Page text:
1 Executive Summary
1.1 The objective of this project was to conduct research and provide an independent opinion on the need, appropriateness, potential structure and potential operations of a central hub for assisting in the verification of complex fire engineered designs.
1.2 In conducting the research, the structure of verification (review / approval) approaches used in various countries for fire engineered designs, in particular performance-based designs and / or designs for complex or high-risk buildings, were investigated and assessed.
1.3 In addition, a broad cross-section of stakeholder groups in Scotland were consulted, including representatives from academia (fire engineering), architecture, architectural technology, Scottish Government Building Standards Division, the development community, the fire engineering community, the insurance industry, Local Authority Verifiers via Local Authority Building Standard Scotland (LABSS) and the Scottish Fire and Rescue Service (Fire Engineering Group).
1.4 It is the opinion of the author that the verification system in Scotland largely operates well, and that the fundamental issue is lack of resources. A central hub for review is recommended as the means to provide needed resources in the short term.
1.5 Considering the various options explored as part of this research, and considering the feedback from stakeholders on the concept of a central ‘hub’ for review of fire engineered designs, it is the opinion of the author that for Scotland, a system that contains aspects of maintaining the current Scottish Government appointed verification authority, Local Authority Verifiers (LAV), would seem to fit best the verification needs and resource constraints within Scotland.
1.6 It is the opinion of the author that the most feasible construct for such a hub would be an entity managed by LABSS, with a fulltime ‘gatekeeper’ (coordinator) to make initial decisions on whether a design should be reviewed by the hub, and supported by a panel of four additional persons, with access to a range of subject matter experts.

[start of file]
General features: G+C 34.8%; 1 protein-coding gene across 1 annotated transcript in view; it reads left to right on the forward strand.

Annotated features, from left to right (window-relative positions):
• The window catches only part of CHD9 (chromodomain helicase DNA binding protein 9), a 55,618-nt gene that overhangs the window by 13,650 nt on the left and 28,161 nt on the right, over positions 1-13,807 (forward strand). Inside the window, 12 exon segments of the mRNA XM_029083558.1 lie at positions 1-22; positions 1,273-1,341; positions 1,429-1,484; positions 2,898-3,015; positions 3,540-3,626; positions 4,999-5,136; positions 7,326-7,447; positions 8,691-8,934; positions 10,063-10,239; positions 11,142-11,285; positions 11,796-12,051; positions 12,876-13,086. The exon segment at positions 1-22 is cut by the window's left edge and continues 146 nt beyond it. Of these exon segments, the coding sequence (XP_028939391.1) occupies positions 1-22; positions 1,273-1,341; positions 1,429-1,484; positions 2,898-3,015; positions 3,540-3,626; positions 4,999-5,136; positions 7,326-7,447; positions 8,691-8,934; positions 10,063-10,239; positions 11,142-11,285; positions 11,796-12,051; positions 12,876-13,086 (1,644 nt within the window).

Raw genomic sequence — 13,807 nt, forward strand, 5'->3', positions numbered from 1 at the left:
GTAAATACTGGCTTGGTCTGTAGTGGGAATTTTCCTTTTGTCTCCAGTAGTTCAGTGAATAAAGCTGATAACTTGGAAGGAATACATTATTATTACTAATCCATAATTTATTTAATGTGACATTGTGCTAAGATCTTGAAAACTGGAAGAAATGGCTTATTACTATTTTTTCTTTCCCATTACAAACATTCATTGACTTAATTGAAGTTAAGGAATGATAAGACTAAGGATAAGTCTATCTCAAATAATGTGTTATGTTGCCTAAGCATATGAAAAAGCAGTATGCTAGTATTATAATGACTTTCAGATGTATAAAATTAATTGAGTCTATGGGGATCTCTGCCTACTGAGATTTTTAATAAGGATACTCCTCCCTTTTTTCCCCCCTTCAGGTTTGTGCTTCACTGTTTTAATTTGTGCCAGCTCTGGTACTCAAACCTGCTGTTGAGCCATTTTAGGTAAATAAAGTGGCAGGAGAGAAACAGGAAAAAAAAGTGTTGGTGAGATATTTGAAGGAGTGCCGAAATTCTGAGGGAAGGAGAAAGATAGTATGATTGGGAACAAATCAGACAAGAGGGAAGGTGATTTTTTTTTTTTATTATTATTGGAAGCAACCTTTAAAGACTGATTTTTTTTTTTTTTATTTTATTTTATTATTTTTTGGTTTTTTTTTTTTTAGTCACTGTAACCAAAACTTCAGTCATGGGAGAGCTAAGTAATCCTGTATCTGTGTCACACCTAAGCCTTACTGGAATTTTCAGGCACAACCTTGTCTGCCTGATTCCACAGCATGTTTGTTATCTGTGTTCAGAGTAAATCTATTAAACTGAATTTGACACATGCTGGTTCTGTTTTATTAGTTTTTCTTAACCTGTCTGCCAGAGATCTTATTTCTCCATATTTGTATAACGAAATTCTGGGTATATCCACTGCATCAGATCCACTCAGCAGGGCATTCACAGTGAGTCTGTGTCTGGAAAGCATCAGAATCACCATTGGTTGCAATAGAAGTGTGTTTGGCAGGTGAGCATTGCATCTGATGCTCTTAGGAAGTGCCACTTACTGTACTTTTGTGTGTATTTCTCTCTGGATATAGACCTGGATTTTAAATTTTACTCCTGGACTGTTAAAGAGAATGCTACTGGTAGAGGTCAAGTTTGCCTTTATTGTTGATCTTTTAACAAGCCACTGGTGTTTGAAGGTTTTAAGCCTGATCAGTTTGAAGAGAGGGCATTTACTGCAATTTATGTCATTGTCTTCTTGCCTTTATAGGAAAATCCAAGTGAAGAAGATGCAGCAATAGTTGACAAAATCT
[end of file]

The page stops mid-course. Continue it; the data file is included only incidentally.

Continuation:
1.7 It is recommended that the Scottish Government consult with stakeholders on the formation of a hub as outlined in this report.
1.8 It is recommended that the Scottish Government initiate an effort to develop a system of ‘risk categories’ for buildings in Scotland, so as to provide consistency in understanding and application amongst all stakeholders, including the public. Ultimately, any approach to defining ‘high risk’ buildings in Scotland should begin with a discussion on defining and characterizing risk, and then moving on to categorizing or quantifying risk, as befits the selected model. Consideration of existing classification(s) of risk in the Scottish system would be a likely basis of such an effort (e.g., looking to ‘places of special risk’ and buildings that ‘pose a particular risk’ as discussed in the Technical Handbooks). See also previous reports which discuss risk (Meacham, 2016; 2017; 2018).
1.9 It is recommended that the Scottish Government initiate a project to develop guidelines on defining, recognizing and understanding complexity in buildings as related to fire engineering designs. Complexity in the built environment has many facets, and it is difficult to define it simply. It is deemed better to describe what makes the system complex, provide questions to explore relative to complexity, and to train actors to understand and address complexity as part of design and reporting.
1.10 It is recommended that as part of the hub, and as part of addressing ‘high-risk’ and ‘complex’ buildings, and as part of addressing the current situation with respect to qualifications and competency across the sector, that the Scottish Government consider development of a ‘fire engineering verification method’ to assist engineers and verifiers with ‘simple’ deviations from the Technical Handbooks (see Meacham 2017 and Annex F of this report).